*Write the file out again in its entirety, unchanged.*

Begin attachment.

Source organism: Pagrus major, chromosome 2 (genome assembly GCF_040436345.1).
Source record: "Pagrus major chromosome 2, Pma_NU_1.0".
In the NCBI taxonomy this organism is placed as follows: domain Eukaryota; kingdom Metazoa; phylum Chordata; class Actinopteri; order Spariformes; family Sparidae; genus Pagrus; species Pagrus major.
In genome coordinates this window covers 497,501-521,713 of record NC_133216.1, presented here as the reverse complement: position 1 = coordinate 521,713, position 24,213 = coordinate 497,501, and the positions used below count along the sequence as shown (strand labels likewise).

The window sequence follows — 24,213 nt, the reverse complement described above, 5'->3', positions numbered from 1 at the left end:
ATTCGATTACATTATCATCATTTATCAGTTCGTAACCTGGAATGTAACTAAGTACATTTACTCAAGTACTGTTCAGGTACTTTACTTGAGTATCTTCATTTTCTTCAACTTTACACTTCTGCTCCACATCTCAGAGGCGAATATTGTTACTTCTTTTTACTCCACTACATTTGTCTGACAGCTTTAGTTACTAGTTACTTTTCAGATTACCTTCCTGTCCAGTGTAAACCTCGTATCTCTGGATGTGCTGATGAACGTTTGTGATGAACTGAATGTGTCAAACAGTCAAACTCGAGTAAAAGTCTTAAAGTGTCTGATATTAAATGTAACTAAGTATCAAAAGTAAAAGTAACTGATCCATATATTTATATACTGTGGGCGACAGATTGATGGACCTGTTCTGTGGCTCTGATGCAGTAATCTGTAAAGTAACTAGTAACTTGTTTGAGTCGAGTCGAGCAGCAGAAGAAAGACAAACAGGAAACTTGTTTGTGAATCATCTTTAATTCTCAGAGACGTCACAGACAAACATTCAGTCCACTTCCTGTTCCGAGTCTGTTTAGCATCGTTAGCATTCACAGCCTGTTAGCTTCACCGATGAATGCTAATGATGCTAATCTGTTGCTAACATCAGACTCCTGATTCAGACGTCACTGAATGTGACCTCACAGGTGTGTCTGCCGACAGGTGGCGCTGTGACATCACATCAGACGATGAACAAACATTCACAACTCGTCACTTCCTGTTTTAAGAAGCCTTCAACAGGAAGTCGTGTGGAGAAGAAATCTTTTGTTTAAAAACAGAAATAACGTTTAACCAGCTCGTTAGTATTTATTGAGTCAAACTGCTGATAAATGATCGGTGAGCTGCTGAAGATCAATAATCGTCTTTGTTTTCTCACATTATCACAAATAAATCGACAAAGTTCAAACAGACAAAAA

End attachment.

Source organism: Pagrus major, chromosome 2 (genome assembly GCF_040436345.1).
Source record: "Pagrus major chromosome 2, Pma_NU_1.0".
In the NCBI taxonomy this organism is placed as follows: domain Eukaryota; kingdom Metazoa; phylum Chordata; class Actinopteri; order Spariformes; family Sparidae; genus Pagrus; species Pagrus major.
In genome coordinates this window covers 497,501-521,713 of record NC_133216.1, presented here as the reverse complement: position 1 = coordinate 521,713, position 24,213 = coordinate 497,501, and the positions used below count along the sequence as shown (strand labels likewise).

The window sequence follows — 24,213 nt, the reverse complement described above, 5'->3', positions numbered from 1 at the left end:
ATTCGATTACATTATCATCATTTATCAGTTCGTAACCTGGAATGTAACTAAGTACATTTACTCAAGTACTGTTCAGGTACTTTACTTGAGTATCTTCATTTTCTTCAACTTTACACTTCTGCTCCACATCTCAGAGGCGAATATTGTTACTTCTTTTTACTCCACTACATTTGTCTGACAGCTTTAGTTACTAGTTACTTTTCAGATTACCTTCCTGTCCAGTGTAAACCTCGTATCTCTGGATGTGCTGATGAACGTTTGTGATGAACTGAATGTGTCAAACAGTCAAACTCGAGTAAAAGTCTTAAAGTGTCTGATATTAAATGTAACTAAGTATCAAAAGTAAAAGTAACTGATCCATATATTTATATACTGTGGGCGACAGATTGATGGACCTGTTCTGTGGCTCTGATGCAGTAATCTGTAAAGTAACTAGTAACTTGTTTGAGTCGAGTCGAGCAGCAGAAGAAAGACAAACAGGAAACTTGTTTGTGAATCATCTTTAATTCTCAGAGACGTCACAGACAAACATTCAGTCCACTTCCTGTTCCGAGTCTGTTTAGCATCGTTAGCATTCACAGCCTGTTAGCTTCACCGATGAATGCTAATGATGCTAATCTGTTGCTAACATCAGACTCCTGATTCAGACGTCACTGAATGTGACCTCACAGGTGTGTCTGCCGACAGGTGGCGCTGTGACATCACATCAGACGATGAACAAACATTCACAACTCGTCACTTCCTGTTTTAAGAAGCCTTCAACAGGAAGTCGTGTGGAGAAGAAATCTTTTGTTTAAAAACAGAAATAACGTTTAACCAGCTCGTTAGTATTTATTGAGTCAAACTGCTGATAAATGATCGGTGAGCTGCTGAAGATCAATAATCGTCTTTGTTTTCTCACATTATCACAAATAAATCGACAAAGTTCAAACAGACAAAAA